The U of S Banting Fellows will each receive $140,000 over two years, with funding from the Natural Sciences and Engineering Research Council of Canada (NSERC).
“This fellowship, the most prestigious of its kind in Canada, attracts some of the best young researchers in the world,” said Karen Chad, U of S vice-president research. “We are thrilled to have attracted these stellar young researchers whose work will help protect our environment and advance animal and human health, while positioning them for success as research leaders of tomorrow.”
The 2016 U of S Banting Fellows are:
Markus Brinkmann, a research associate at Germany’s RWTH Aachen University, studies the effects toxins have in water systems and on organisms exposed to them. His research will focus on creating computer models to predict contaminant levels and health impacts in fish—work that will not only reduce environmental and human health risks of ever-increasing numbers of chemicals, but which aims to significantly reduce animal use and costs involved in chemical testing.
“This project is about developing a more ethical, stream-lined and far less expensive approach for countries around the world to fulfil their chemical testing mandates,” said Brinkmann’s supervisor Markus Hecker, Canada Research Chair in Predictive Aquatic Ecotoxicology.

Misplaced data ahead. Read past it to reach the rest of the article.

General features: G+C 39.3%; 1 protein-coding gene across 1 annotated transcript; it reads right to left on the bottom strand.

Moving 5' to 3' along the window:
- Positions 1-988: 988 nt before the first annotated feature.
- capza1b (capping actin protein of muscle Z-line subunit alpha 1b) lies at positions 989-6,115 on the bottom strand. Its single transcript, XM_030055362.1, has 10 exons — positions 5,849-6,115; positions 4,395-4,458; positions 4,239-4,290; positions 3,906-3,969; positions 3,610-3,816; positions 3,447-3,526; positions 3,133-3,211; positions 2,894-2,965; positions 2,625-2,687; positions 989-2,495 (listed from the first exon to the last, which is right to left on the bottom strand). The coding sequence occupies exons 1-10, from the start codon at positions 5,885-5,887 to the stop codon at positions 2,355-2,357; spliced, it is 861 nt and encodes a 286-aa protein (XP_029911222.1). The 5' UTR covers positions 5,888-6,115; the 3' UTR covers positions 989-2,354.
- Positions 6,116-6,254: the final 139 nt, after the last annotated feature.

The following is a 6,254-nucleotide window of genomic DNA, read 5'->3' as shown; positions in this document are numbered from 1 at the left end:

He noted that in Canada, regulatory monitoring of effluents under the federal Environmental Effects Monitoring program consumes more than 84,000 trout per year to assess 23,000 chemicals as required. In the European Union, 54 million vertebrate animals are used at a cost of $13.6 billion USD to monitor 140,000 chemicals.
Brinkmann’s research will be conducted at the Toxicology Centre, the largest toxicology centre in Canada and a world leader in aquatic toxicology research. He will work in collaboration with Hecker and aquatic toxicology experts from Canada, Germany and the United States.
Nilusha Malmuthuge, a PhD student in animal science at the University of Alberta, studies microbes, the tiny single-celled organisms that live in the gut of mammals. Her research at the U of S Vaccine and Infectious Disease Organization-International Vaccine Centre (VIDO-InterVac) will focus on the role of microbes in the gut of new-born lambs.
“We used to think microbes just affected the gut, but now we are talking about the effects these organisms have on the brain, diabetes and obesity,” said Philip Griebel, Malmuthuge’s supervisor and Canada Research Chair in Mucosal Immunology.
This study represents one of the first times microbes will be actively observed in the gut and may provide answers on how to treat microbial imbalances that cause common health problems in young animals.
Because of the intestinal similarities between lambs and human infants, her findings would be directly applicable to human health.
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